Measuring read noise is fine, but by the time you can see the read noise, the photon noise is usually pretty bad. In fact, for me, the photon noise is more important as a measure of practical image quality.
Here’s a test that shows the combined effects of photon and read noise as a function of the camera’s ISO setting.
I set up the camera aimed at a white card, and defocus the lens. The light source is a Paul Buff Einstein studio flash unit, so that I am able to precisely control the light level and make series at various sensor averages. There’s no PC receptacle on the a7S, so I use a hot shoe to PC converter. The lens is the Leica 135mm f/3.4 APO. I employ a ND 400 neutral density filter to reduce the light level. I start out at f/4 and ISO 100, and adjust the strobe level to get the green channel about five stops down from full scale. I make 16 photographs of the out-of-focus card. Then I stop the lens down one stop and double the ISO setting. 16 more images. When I get to f/22 I start cutting the strobe power in half as a I double the ISO. I stop after ISO 25K.
As I said, I make 16 exposures for each data point, averaging the results from those exposures. As a side benefit of that approach, I can compute the standard deviation of the underlying single-exposure data for each data point, and plot that information on the graphs to give an idea of the possible sampling errors involved.
I bring one of the images into RawDigger, select a square in the middle that’s 200 pixels on a side, measure the mean and standard deviation of all four sets of pixels. I leave the selection where it was, and measure the same statistics for all the rest of the images. For each image, I computed the SNR; the mean is the signal, the standard deviation is the noise.
I normalized all of the data so that they were corrected for the actual exposure of the test images, as measured by the mean value of the pixels in the selection box. This calibrates out exposure variations caused by inaccuracies in the shutter and the aperture, gain of the amplifiers in the camera, and variations in strobe brightness caused by power line variation and recycling interval.
I plot the data, with the log (base 2) of the SNRs as the vertical axis, and the log (base 2) of the film speed as the horizontal axis.
The data I collected gives red counts of about 200, blue counts of about 400, and green counts of about 500. The mean, mean-plus-two-standard-deviations, and mean-minus-two-standard-deviations lines are plotted below. If the data is Gaussian, for a large sample, less than five percent of the results lie outside of the two lighter lines. You’ll note that the two-sigma lines lie almost right on top of the mean ones.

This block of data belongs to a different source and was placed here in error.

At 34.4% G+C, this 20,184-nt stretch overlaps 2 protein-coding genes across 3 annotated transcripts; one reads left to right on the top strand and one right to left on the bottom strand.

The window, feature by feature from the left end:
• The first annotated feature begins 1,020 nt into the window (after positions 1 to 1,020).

Exposure is proportional to the number of photons hitting the sensor. Photon noise is proportional to the square root of the number of photons hitting the sensor. Therefore, the signal-to-noise ratio if we’re well above read noise is proportional to the square root of the exposure. Here’s what the a7S data looks like if we subtract out the half-stop-per-stop effect of having fewer photons as the ISO setting goes up:
You can see that there is a small, but useful, improvement in the red channel and lesser improvements in the other two channels when the ISO is changed from 1600 to 3200.The bigger bump occurs in the red channel not because that channel is red, but because that channel is darker than the other two channels, more than 6 stops down from full scale. As the signal level gets lower, the read noise gets more important. At ISO 3200, the red channel’s signal-to-noise ratio (SNR) is under 3 stops, which is, in my opinion, about where good photographic quality ends.
So yes, the trick the A7S does when you go above ISO 1600 is useful. And no, the effect isn’t very big at the kind of SNRs you need to make photographs with high image quality. It appears that, given a certain amount of exposure (f-stop and shutter speed) there’s not much penalty for turning up the ISO knob as far as 25K, but not much benefit, either. Real photographs will verify this conjecture. Or maybe not – stay tuned/
What trick you mean by saying: “So yes, the trick the A7S does when you go above ISO 1600 is useful. “?
Sony has a cross-licensing agreement with Aptina:
Aptina has a scheme for changing the conversion gain as a function of ISO setting:
The a7S has a big drop in sensor-referred read noise when you turn the ISO control from 1600 to 2000:
I suspect that Sony is using the Aptina technology in the a7S.
That’s the “trick”.